Walking the walk

So, you have seen the proposal for my MALS final project. I am writing about how we eat and what we eat - and attempting to find a more ethical way for us to do so. Since I am working on this project, I am starting to experiment more with how I prepare food, where I buy it and what effects my shopping and consuming habits may produce.

As it has finally started to cool off here (last night it was below freezing), I decided to make some vegetable soup. Not Campbell's in a can, mind you, but actually make the soup. As Mike and I are huge fans of Alton Brown, I pulled his recipe for Garden Vegetable Soup off FoodTV. At Trader Joe's on Sunday, I picked up a few items for the soup - organic veggie broth, organic tomatoes, organic green beans, organic corn (still on the cob) and fresh garlic. I decided I was going to make the soup from all organic ingredients - that was, until Mike and I went to Harris Teeter last night. Since the Farmer's Market is only open on Saturday, I didn't buy any of this stuff before hand. Therefore, I had to hit the Teet.

Organic vegetables are ridiculously expensive. I admit, I normally buy conventional - I wash my veggies thoroughly and keep my fingers crossed that nothing too weird made it into the internal parts of the veggies. I needed: carrots, leeks, celery, and parsley to finish my ingredients list. After price checking, let's say the only organic vegetable that ended up in the cart was the parsley. The leeks were astronomical in price, the carrots were about $3 a bunch, and the celery looked like it had already been chewed.

So yes, I do understand that even if the veggies look rough, they are still probably good a lot of the time - but I have been groomed to look for the most perfect, the most round, the greenest, the most intact vegetables in the store - even though I will chop them up into unrecognizable pieces. How on earth did we get to this stage???

Anyway, Mike and I were having spaghetti and salad for dinner last night, so I spent a good 20 minutes chopping veggies for the sauce and the salad. Once dinner was ready, we ate that and watched a bit of TV. After we caught up on an episode of Boston Legal, I headed back to the kitchen for the 45 minutes of prep Alton gave me for the soup. Alton - YOU LIE. I think I cut vegetables for at least an hour and a half - maybe longer. Peel and cut the carrots. Peel and cut the potatoes. Clean and cut the celery. Clean and snap the green beans. Clean and cut the leeks (which are very dirty, let me tell you). Clean and cut the tomatoes. WAIT.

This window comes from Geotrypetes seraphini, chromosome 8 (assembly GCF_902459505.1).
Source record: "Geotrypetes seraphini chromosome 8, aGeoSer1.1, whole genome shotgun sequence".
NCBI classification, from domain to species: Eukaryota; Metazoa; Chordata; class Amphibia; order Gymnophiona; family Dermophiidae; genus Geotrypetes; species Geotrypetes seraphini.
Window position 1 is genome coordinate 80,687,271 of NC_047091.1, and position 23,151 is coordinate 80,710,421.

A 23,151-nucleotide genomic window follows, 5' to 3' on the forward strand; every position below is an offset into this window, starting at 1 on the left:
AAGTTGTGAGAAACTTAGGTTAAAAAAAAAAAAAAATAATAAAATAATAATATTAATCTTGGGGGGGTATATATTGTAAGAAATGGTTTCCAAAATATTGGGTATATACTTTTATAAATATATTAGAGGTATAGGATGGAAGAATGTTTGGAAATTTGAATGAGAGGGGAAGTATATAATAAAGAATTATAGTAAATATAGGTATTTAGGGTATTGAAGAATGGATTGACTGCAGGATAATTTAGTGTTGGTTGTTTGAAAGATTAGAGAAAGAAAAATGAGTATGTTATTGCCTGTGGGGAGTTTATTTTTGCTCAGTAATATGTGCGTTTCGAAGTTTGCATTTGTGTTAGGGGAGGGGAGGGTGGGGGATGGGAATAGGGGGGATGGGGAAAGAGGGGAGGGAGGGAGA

The tomatoes. I bought organic tomatoes at TJ's. They tasted like crap. Luckily, we had in the cupboard two cans of San Marzano tomatoes. We actually got them on clearance at Kroger for $1 a can. Who on earth priced them like that must have been nuts - these easily sell for $3-5 a can, depending on where you buy them. Anyway, I substituted the San Marzano's for the TJ tomatoes. Again though, cleaning and chopping them as well.

Last was the corn. I cut it all off the cob and dropped it into the pot. My idea was to use the crock pot and cook the soup starting last night and through the day today. This may be a terrible idea - we will see!!!! When I get home about 6pm, I plan on turning the soup off and letting it get to room temperature. I am hoping that allows some of the flavors to marry a bit. Then, for dinner, I will reheat a few portions for us. I hope it is tasty.

The whole point of this is, no wonder Campbell's came in and saw a market to make a killing off soup. We all like soup, it's good for us, and it can be made in very large quantities. But making it from scratch takes quite a while - especially in our busy lifestyles today. After working all day, hitting the gym, getting groceries, making one dinner - THEN starting on the soup, I didn't really get to relax until almost 11:30pm. Cooking well is hard to do - so how do we find a good middle ground? I don't know, folks, I don't know.

NOTE: Please do not think Mike was sitting idly aside while I did all this. He was hard at work preparing a workshop for today, as well as the class he is teaching this evening. He needed work time, I needed cook time. It worked out perfectly.


Anonymous said...

You just need to become a housewife. You learn to chop veggies pretty damn quick when you got three kids at your teet and a husband demanding more beer while watching football on the couch.

It just takes a lot of practice. If I, the woman that burns water (literally), can learn to become a speedy and somewhat decent cook anyone can do it.

And screw organic. We can't feed the entire world by growing pesticide and fertilizer free food. It's nice in theory but it just ain't feasible.


Anonymous said...

Whoops! I meant to add that the first paragraph is not a description of me. :) I just love the stereotype and have fun poking fun at it.

I hope the soup turned out well. :)